The aim of this study was to compare the surface hardness of different colors of Twinky Star compomer compared with that of Z250 composite resin and ionosit compomer, which were polymerized by two different light-curing units. The results showed a significant difference in hardness between the two light-curing units and 10 groups of materials used and the light-curing units with any of the tested materials. Since the formulation of materials in different colors of Twinky Star compomer was similar, differences in curing temperatures can be attributed to differences in the type and amount of pigments. According to the manufacturer, the composition of Twinky Star is similar to conventional compomers, and the only difference is the added pigment. The differences between the surface hardness of different colors can be attributed to the organic or inorganic pigments; there are only a few studies available in this field. The color of restorative materials is influenced by the type and content of the pigment in the material. For example, fillers, such as TiO2, are pigments that increase the opacity of the resin. The size, type, and content of filler also are factors that affect the transmission of light and, as a result, the degree of polymerization (6). Vandenbulcke studied the curing depth of colored compomers with different light-curing units and showed that darker colors (blue and green) have greater curing depths than other colors, and curing depth was higher in the QTH than in the LED unit, which was consistent with the results of the present study about the QTH unit; in both studies the least hardness in different colors of Twinky Star compomers was associated with the gold color (although the study tools were different in the two studies, digital penetrometer versus Vickers). They attributed the difference to the wavelength distribution and glittering effects (24). Based on a study by Hwang et al. in 2007, the distribution of light transmission can be affected by glittering; glittering components include irregular shapes and sizes that can decrease the hardness of the material. Therefore, this also can reduce the hardness of the compomer (6). In addition, since different colors may have different values of the glittering components, different hardness values might be exhibited. Jafari et al. conducted a study in 2015 on the surface hardness of different colors of Twinky Star colored compomers using LED units. The results showed that the highest hardness was associated with silver, and the least hardness was associated with the blue color (7), which was not consistent with our results. They reported that the pigments in darker colors absorb more light, thereby decreasing the depth of penetration of the light into the resin; therefore, lower curing can affect the physical properties of light-cured materials and decrease microhardness. The difference between their study and our study can be explained by differences between light-curing units, the sample sizes, the different test conditions, differences in the type of Vickers devices, and differences in the amount of energy and time used to create the indentations in the Vickers devices. Diden et al. (2010) studied the degree of curing in different colors of Twinky Star compomers using LED units, and they concluded that, in 40 seconds, blue and pink exhibited a higher degree of conversion than gold, green, lemon, orange, and silver. This difference in the degrees of conversion and hardness can be explained by differences in size, type, and amount of glittering components (25). The results of their study were partly consistent with those of the present study; in the present study, too, with the use of an LED unit, the pink color exhibited the highest hardness, and gold exhibited the least hardness. A study by Hwang et al. (2007) evaluated the surface hardness of different colors of Twinky Star colored compomer and its optical characteristics and showed that blue and silver had high light transmission and hardness, and gold, pink, and lemon colors exhibited less light transmission. Higher light transmission means greater light penetration into the depth of samples without being absorbed on the track. The transmission of light in gold color was the least that seems to have a higher light absorption, consistent with our results (7). In fact, gold color had the least hardness among the different colors of Twinky Star compomer based on our study; in our study and in studies by Hwang and Vandenbuke and Diden similar results were achieved. However, in relation to the highest hardness in different colors of Twinky Star compomer, there was no consensus between the studies. Uhl et al. reported significant differences in the degree of curing with the use of different materials and different light-curing units, indicating the effect of the wavelength of light-curing units on the photoinitiator. In fact, not only are there differences in curing behavior between different materials, but there also are differences in one single material. This, in fact, is the role of pigments and their effects on the depth of curing (26). In the present study, the QTH light-curing unit generally produced higher hardness than the LED light-curing unit. However, in the Z250 composite resin and berry and green compomers, the results were the opposite, with LED producing the higher hardnesses. In studies by Safarcherati et al. (2009) (27) and Esmaili et al. (2012) (28) on the hardness of composite resins with the use of LED and QTH light-curing units, there was no significant difference between the two units in hardness, consistent with the results of the present study. Probably due to the similarity of wavelengths of the LED camphorquinone optical absorption spectrum initiators, LED can provide higher hardness than QTH because camphorquinone is the most common photoinitiator in composite resins, with an absorption spectrum of about 468 nm. However, since the wavelength of LED units is usually narrow and the wavelength of QTH units includes a broader range of light, it is possible that some compomers do not have maximum absorption in the LED wavelength, resulting in lower hardness; but since its absorption wavelength is in the QTH spectrum, it results in higher hardness (29). Polydorou et al. (2008) reported that a QTH unit resulted in higher hardness than an LED unit in composite resins. In relation to compomers, it is consistent with our results; they attributed this to substantial heating of the light-curing units, which results in hardening of the surface of the composite sample (30). In this study, Z250 composite resin was used, which exhibited the highest hardness based on a study by Alaghemand et al. (2013) on the surface hardness of different of types of composite resins (31). In the present study, the highest hardness was associated with the Z250 composite resin, which was similar to a study by Price et al. (2009) on the hardness of five composite resins with the use of LED and QTH light-curing units (32). Certainly, the hardness of composite materials depends on their composition, too, and since Z250 is a microhybrid composite resin and has a high percentage of filler and camphorquinone photoinitiator, it seems that these components may be responsible for its higher hardness (33, 34). A study by Koupis et al. (2006) on the curing degree of composite resins and compomers showed that compomers have less hardness than Z250 composite resin, consistent with the present study. They suggested that the higher hardness of the hybrid composite resin material can be attributed to the type of the material. Z250 composite resin has higher light transmission index and, as a result, a higher curing degree. Compomers include some additional specific monomers and glass components, such as barium aluminofluorosilicate; it appears that these changes can affect the curing of compomers to a greater extent than the conventional composite resins (35). A study by Khodadadi et al. on the surface hardness of silver-colored Twinky Star compomers, with a hybrid composite resin with two QTH and LED units, showed that, in compomers, the QTH unit resulted in higher surface hardness than the LED unit, and surface hardness of composite resin was higher than compomer, consistent with the present study (36).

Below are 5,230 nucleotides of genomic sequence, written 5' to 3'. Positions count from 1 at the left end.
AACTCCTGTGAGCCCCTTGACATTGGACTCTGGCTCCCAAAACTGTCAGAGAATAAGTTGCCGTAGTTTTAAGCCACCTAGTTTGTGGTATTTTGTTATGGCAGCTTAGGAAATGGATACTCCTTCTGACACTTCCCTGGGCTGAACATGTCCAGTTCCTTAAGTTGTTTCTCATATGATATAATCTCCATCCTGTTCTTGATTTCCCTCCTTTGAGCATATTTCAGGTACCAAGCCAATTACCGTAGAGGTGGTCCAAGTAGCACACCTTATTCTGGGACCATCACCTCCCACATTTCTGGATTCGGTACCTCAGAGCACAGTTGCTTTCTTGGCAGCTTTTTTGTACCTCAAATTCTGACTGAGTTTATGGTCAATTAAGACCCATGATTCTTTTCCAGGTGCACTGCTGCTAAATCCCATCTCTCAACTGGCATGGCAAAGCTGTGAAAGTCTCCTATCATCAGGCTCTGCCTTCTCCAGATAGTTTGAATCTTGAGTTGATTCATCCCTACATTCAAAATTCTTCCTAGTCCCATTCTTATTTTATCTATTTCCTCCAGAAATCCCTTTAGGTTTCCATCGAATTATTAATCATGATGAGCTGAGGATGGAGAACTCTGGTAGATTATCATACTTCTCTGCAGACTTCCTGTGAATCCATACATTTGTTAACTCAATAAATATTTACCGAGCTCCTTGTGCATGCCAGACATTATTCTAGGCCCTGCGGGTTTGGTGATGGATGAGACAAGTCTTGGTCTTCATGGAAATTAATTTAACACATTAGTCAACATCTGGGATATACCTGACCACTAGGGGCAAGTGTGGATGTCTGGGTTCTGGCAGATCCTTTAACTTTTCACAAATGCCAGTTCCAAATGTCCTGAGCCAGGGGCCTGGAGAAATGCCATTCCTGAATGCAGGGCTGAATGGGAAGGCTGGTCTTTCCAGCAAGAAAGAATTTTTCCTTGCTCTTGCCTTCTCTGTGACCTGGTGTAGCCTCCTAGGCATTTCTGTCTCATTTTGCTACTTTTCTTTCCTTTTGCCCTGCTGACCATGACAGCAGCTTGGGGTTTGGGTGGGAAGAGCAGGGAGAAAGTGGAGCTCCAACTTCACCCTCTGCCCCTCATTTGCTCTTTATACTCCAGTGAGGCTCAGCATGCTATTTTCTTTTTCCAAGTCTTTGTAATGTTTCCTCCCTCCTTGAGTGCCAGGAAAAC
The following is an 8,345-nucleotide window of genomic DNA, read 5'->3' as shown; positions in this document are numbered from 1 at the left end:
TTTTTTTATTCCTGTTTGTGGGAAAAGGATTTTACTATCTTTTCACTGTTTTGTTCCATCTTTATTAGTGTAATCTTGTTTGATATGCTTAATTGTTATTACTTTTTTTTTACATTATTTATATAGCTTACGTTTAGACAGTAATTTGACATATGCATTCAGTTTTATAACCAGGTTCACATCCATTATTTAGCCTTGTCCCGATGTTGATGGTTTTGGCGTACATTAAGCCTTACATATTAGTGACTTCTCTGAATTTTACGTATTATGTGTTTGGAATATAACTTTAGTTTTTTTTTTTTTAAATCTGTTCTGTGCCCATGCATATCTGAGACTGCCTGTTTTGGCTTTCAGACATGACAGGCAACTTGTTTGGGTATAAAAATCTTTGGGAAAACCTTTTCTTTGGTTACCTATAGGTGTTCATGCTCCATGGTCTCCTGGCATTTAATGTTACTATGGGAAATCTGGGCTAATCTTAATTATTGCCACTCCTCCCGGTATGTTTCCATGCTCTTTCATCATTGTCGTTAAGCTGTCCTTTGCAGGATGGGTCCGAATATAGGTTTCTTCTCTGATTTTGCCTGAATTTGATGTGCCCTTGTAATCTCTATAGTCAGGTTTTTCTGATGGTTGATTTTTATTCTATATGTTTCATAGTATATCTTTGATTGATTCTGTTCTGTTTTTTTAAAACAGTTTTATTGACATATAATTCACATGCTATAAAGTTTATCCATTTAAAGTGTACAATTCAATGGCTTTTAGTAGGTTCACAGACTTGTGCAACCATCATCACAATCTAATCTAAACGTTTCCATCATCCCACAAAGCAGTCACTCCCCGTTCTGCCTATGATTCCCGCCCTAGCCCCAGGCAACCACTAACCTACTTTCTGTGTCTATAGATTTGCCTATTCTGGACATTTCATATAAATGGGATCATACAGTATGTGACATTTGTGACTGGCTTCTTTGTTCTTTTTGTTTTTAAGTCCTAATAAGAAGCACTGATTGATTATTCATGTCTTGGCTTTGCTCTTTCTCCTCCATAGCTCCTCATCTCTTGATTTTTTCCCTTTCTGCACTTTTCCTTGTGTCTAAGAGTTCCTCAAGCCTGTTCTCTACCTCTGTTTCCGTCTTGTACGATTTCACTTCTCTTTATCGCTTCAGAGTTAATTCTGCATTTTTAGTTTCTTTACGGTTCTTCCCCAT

5. Conclusions

The results showed different surface hardness in different colors of compomer. Compomer color and the light-curing unit used affected its microhardness. Although colored compomers are useful for the restoration of teeth in children, it seems that additional research is necessary due to the lack of laboratory and clinical studies.

Acknowledgments

This paper describes part of the results of research related to colored compomers, and the work was supported by grant number 9440727 provided by Babol University of Medical Sciences. We thank the reviewers of Electronic Physician Journal for their constructive comments that enhanced the quality of the paper.

Footnotes

iThenticate screening: February 19, 2016, English editing: April 19, 2016, Quality control: May 08, 2016

Conflict of Interest: There is no conflict of interest to be declared.

Authors’ contributions: All authors contributed to this project and article equally. All authors read and approved the final manuscript.